“I can’t go to school because we don’t have one here,” she says, “The teachers at the school where I used to go got fired and no new teachers were appointed.”

Early this year the Pakistani Supreme Court ordered a countrywide inspection of government-run schools to find out how many are running. In southern Sindh Province, they found about 20 percent of the girls and boys government schools are non-functional or do not exist.

In Ghagar there is only one school for girls and it is busy with students studying outside. Headmistress Mithal Sayal says the school is grossly overcrowded, with 450 students and only four classrooms.

“There are up to 100 students in one room,” she says, “There is only one toilet and both water tanks are out of order. The students and teachers bring water from their homes.”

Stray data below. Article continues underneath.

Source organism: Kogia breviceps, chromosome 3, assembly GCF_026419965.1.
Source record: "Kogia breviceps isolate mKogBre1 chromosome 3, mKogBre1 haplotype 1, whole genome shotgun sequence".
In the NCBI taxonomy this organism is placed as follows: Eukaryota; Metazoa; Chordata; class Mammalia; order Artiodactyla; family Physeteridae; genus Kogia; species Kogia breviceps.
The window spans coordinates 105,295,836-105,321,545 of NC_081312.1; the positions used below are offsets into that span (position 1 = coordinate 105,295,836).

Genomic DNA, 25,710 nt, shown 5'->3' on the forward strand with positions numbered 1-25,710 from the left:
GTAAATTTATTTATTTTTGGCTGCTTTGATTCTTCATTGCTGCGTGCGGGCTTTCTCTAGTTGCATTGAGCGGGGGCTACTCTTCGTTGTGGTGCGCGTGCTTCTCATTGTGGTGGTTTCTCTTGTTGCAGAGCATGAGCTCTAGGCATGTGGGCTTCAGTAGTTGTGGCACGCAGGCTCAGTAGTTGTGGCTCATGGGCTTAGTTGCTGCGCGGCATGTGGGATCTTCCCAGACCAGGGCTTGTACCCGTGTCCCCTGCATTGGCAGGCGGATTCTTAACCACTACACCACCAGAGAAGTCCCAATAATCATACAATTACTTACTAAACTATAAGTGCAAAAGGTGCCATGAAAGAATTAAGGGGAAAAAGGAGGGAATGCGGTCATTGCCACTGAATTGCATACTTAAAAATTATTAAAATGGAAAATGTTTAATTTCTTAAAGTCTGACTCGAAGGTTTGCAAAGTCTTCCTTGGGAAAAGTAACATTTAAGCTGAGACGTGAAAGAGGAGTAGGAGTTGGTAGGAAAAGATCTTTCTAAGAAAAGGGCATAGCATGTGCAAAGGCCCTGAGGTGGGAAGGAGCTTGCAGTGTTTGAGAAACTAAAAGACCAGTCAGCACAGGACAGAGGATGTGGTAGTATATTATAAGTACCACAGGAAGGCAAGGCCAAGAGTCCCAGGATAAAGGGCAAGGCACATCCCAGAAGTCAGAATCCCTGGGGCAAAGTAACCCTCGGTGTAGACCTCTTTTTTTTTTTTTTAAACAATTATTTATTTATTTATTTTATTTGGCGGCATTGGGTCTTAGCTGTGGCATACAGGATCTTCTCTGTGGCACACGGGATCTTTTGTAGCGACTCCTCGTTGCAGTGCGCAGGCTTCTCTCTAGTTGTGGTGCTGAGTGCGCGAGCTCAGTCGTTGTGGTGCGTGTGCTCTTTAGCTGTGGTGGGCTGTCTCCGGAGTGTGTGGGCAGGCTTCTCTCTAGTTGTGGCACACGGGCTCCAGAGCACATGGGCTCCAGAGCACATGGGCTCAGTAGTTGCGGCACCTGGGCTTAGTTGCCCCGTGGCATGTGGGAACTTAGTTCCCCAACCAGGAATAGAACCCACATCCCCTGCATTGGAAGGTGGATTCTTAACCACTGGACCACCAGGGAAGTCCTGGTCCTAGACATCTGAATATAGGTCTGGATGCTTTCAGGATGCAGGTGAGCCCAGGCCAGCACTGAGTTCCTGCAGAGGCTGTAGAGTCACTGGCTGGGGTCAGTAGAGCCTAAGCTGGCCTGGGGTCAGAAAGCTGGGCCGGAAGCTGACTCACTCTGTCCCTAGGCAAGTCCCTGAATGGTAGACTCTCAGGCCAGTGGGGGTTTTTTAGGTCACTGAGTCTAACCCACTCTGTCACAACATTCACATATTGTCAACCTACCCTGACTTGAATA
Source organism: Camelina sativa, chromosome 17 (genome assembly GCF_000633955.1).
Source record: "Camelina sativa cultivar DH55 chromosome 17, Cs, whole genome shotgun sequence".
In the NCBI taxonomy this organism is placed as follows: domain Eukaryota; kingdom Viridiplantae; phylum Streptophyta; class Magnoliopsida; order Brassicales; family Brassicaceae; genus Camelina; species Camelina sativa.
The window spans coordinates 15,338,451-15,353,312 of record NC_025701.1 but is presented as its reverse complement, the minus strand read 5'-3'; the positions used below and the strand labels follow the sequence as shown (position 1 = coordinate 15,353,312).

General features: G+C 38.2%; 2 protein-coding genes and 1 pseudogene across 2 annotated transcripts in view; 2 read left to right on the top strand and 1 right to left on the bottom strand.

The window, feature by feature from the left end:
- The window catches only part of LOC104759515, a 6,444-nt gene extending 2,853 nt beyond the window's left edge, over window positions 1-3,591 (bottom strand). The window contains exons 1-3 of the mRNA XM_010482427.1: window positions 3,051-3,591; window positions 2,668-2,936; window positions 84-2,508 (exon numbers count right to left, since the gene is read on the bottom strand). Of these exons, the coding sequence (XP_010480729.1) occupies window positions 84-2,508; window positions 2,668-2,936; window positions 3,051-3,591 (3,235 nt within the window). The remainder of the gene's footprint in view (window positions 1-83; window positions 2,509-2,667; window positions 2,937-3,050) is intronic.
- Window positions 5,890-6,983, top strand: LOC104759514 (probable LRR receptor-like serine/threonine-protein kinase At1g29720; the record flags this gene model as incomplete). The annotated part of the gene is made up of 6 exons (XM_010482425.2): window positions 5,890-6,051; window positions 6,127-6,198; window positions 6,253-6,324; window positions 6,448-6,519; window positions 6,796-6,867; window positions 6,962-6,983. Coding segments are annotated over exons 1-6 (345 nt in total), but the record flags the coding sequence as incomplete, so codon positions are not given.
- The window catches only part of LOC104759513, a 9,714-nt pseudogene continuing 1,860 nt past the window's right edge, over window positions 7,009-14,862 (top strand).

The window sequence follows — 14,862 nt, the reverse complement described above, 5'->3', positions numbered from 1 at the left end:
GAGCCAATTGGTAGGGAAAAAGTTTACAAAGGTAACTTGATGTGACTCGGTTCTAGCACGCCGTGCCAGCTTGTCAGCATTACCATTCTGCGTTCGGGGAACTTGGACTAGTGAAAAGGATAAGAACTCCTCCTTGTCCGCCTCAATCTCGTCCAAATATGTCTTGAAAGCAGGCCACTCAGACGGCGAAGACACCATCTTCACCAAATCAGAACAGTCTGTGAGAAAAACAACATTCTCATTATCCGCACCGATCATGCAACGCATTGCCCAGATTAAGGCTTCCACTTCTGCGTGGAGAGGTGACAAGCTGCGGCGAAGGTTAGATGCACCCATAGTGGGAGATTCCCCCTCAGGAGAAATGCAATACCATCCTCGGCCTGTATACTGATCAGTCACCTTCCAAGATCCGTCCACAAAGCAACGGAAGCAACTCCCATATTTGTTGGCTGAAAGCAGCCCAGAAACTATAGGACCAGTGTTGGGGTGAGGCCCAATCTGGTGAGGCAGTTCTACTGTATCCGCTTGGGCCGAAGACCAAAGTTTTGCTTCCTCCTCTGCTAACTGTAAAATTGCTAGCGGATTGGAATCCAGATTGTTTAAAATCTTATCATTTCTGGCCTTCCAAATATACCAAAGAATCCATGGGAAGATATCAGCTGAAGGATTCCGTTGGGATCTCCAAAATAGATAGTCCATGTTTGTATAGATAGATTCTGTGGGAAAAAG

The Pakistani President made a donation of US$10 million to support the global initiative in the name of Malala Yousafzai, the young woman shot by the Taliban for campaigning for girls’ education.

The brave teenager has since vowed to wage a global struggle against illiteracy, poverty and terrorism.

“Let’s pick up our books and our pens; they are our most powerful weapons,” Yousufzai told the UN assembly earlier this year, “One child, one teacher, one book and one pen can change the world. Education is the only solution; education first.”